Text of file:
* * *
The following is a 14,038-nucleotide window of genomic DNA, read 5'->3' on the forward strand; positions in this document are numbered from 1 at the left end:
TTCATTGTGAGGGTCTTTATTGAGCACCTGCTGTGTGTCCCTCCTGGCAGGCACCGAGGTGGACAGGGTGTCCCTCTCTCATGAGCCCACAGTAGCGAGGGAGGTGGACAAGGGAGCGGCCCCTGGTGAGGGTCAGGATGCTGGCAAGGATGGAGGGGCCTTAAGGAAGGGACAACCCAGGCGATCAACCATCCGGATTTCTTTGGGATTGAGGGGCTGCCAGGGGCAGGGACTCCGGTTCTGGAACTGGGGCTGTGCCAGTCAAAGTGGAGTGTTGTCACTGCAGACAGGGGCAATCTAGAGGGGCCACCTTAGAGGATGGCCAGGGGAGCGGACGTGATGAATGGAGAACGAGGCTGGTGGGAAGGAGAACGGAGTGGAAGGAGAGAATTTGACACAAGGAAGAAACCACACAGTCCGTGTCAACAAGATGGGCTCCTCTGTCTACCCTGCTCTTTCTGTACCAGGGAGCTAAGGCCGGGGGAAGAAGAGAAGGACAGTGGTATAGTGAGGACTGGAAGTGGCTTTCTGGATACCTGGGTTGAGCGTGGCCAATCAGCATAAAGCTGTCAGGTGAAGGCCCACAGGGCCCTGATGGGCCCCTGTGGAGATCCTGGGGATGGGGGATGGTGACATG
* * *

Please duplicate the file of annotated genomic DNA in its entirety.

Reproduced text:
The following is a 14,038-nucleotide window of genomic DNA, read 5'->3' on the forward strand; positions in this document are numbered from 1 at the left end:
TTCATTGTGAGGGTCTTTATTGAGCACCTGCTGTGTGTCCCTCCTGGCAGGCACCGAGGTGGACAGGGTGTCCCTCTCTCATGAGCCCACAGTAGCGAGGGAGGTGGACAAGGGAGCGGCCCCTGGTGAGGGTCAGGATGCTGGCAAGGATGGAGGGGCCTTAAGGAAGGGACAACCCAGGCGATCAACCATCCGGATTTCTTTGGGATTGAGGGGCTGCCAGGGGCAGGGACTCCGGTTCTGGAACTGGGGCTGTGCCAGTCAAAGTGGAGTGTTGTCACTGCAGACAGGGGCAATCTAGAGGGGCCACCTTAGAGGATGGCCAGGGGAGCGGACGTGATGAATGGAGAACGAGGCTGGTGGGAAGGAGAACGGAGTGGAAGGAGAGAATTTGACACAAGGAAGAAACCACACAGTCCGTGTCAACAAGATGGGCTCCTCTGTCTACCCTGCTCTTTCTGTACCAGGGAGCTAAGGCCGGGGGAAGAAGAGAAGGACAGTGGTATAGTGAGGACTGGAAGTGGCTTTCTGGATACCTGGGTTGAGCGTGGCCAATCAGCATAAAGCTGTCAGGTGAAGGCCCACAGGGCCCTGATGGGCCCCTGTGGAGATCCTGGGGATGGGGGATGGTGACATG